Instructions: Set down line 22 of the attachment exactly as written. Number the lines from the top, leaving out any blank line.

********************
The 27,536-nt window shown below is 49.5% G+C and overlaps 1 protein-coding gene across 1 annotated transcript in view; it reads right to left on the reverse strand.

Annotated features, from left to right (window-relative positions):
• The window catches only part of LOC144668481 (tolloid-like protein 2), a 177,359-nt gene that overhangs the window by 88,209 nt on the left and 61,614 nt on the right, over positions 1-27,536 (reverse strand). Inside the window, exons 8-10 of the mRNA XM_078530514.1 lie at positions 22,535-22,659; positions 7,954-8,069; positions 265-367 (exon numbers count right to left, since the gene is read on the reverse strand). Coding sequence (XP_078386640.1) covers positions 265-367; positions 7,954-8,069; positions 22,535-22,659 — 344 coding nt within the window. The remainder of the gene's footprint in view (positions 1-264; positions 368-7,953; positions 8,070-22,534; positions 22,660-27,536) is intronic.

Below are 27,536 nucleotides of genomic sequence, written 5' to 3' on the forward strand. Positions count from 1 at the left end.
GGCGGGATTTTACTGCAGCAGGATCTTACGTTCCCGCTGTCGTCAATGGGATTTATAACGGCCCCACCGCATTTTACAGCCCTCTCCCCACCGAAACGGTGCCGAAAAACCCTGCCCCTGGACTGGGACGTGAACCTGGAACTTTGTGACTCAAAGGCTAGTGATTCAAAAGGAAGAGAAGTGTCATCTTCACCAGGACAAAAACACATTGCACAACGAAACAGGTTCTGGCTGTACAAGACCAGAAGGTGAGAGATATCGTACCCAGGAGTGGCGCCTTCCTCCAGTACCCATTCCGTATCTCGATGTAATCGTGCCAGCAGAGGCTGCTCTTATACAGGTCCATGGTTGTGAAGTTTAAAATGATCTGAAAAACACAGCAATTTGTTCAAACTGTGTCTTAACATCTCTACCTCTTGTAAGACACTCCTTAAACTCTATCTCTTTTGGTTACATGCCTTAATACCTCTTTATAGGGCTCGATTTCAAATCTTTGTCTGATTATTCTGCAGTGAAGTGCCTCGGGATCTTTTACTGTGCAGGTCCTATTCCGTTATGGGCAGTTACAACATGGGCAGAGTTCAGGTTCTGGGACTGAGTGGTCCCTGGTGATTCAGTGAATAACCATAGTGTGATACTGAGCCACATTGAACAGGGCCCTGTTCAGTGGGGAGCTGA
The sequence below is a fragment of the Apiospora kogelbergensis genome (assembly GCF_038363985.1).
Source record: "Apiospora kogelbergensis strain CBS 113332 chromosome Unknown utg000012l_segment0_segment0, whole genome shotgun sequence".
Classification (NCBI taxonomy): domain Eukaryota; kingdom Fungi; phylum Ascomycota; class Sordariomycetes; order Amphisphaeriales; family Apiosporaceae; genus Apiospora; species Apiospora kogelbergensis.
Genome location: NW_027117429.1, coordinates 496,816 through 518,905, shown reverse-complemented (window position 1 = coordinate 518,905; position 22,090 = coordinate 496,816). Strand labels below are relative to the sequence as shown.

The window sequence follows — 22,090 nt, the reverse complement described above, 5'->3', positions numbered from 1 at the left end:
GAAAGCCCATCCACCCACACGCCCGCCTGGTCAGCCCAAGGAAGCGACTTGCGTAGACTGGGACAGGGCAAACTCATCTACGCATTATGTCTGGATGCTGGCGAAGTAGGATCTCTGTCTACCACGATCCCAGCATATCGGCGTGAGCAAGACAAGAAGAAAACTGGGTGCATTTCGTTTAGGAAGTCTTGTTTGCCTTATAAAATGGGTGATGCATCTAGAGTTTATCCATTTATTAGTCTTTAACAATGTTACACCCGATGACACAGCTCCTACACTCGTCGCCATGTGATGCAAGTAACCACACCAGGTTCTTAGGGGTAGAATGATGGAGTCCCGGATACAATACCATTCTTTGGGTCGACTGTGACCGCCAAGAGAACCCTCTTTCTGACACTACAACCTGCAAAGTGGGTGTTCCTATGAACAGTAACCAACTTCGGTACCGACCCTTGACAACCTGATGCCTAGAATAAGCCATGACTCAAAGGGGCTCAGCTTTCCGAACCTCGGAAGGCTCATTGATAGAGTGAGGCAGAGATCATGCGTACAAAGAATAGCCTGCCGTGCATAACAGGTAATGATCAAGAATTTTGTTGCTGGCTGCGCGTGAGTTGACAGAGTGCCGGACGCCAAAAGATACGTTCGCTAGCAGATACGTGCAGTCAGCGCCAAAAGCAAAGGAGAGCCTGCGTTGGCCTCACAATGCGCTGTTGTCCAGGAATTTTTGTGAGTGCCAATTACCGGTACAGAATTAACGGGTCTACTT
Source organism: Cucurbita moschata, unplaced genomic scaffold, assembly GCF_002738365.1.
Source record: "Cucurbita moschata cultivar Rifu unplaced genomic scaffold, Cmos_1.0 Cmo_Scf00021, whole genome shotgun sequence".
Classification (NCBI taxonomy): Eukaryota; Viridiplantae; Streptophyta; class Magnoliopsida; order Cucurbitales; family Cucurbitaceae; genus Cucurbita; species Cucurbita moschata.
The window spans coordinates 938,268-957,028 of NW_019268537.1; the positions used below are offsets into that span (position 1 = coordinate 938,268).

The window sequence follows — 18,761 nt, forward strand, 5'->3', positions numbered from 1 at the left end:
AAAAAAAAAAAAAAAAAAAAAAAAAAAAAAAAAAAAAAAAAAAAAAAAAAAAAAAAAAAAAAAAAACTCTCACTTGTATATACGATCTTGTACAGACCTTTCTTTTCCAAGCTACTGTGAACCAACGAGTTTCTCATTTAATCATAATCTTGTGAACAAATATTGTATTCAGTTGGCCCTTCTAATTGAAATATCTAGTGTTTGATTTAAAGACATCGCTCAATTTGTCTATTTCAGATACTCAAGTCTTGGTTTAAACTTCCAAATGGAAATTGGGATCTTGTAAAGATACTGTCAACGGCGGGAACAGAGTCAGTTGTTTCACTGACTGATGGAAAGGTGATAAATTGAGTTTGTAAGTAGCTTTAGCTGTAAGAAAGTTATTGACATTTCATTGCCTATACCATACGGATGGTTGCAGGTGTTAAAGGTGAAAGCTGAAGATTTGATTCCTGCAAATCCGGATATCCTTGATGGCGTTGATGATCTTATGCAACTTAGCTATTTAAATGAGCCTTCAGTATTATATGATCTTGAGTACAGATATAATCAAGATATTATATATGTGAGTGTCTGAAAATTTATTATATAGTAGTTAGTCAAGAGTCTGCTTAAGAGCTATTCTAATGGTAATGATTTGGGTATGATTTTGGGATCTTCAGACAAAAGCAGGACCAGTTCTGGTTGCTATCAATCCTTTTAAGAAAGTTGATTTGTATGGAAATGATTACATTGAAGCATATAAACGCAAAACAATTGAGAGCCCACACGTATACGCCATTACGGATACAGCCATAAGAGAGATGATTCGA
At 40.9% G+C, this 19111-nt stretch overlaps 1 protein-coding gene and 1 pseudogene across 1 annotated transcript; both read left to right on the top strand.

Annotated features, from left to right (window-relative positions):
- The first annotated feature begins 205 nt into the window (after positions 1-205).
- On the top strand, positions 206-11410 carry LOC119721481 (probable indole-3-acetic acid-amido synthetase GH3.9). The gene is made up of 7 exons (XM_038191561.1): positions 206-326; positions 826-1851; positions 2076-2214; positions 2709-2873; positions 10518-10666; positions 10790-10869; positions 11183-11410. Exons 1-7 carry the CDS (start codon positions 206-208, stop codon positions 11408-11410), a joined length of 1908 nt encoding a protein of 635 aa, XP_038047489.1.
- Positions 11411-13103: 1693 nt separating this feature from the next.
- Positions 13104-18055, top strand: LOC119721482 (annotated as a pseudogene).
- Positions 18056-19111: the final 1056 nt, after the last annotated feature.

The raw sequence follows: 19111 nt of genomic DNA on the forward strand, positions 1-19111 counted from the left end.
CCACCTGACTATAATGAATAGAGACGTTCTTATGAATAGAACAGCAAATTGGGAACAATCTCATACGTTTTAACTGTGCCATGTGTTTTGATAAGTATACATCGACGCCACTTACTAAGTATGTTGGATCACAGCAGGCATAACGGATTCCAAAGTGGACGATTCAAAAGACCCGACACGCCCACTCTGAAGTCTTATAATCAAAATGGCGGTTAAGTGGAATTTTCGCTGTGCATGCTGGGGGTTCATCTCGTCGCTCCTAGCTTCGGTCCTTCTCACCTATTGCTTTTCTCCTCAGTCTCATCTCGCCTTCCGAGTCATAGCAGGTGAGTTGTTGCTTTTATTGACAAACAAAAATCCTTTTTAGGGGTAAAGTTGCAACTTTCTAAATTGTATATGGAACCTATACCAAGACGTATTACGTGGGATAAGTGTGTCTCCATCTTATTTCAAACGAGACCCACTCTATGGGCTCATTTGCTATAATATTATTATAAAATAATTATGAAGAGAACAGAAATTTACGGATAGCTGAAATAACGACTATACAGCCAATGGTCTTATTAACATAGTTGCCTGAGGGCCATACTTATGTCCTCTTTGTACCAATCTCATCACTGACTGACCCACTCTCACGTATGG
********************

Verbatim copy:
- Positions 11411-13103: 1693 nt separating this feature from the next.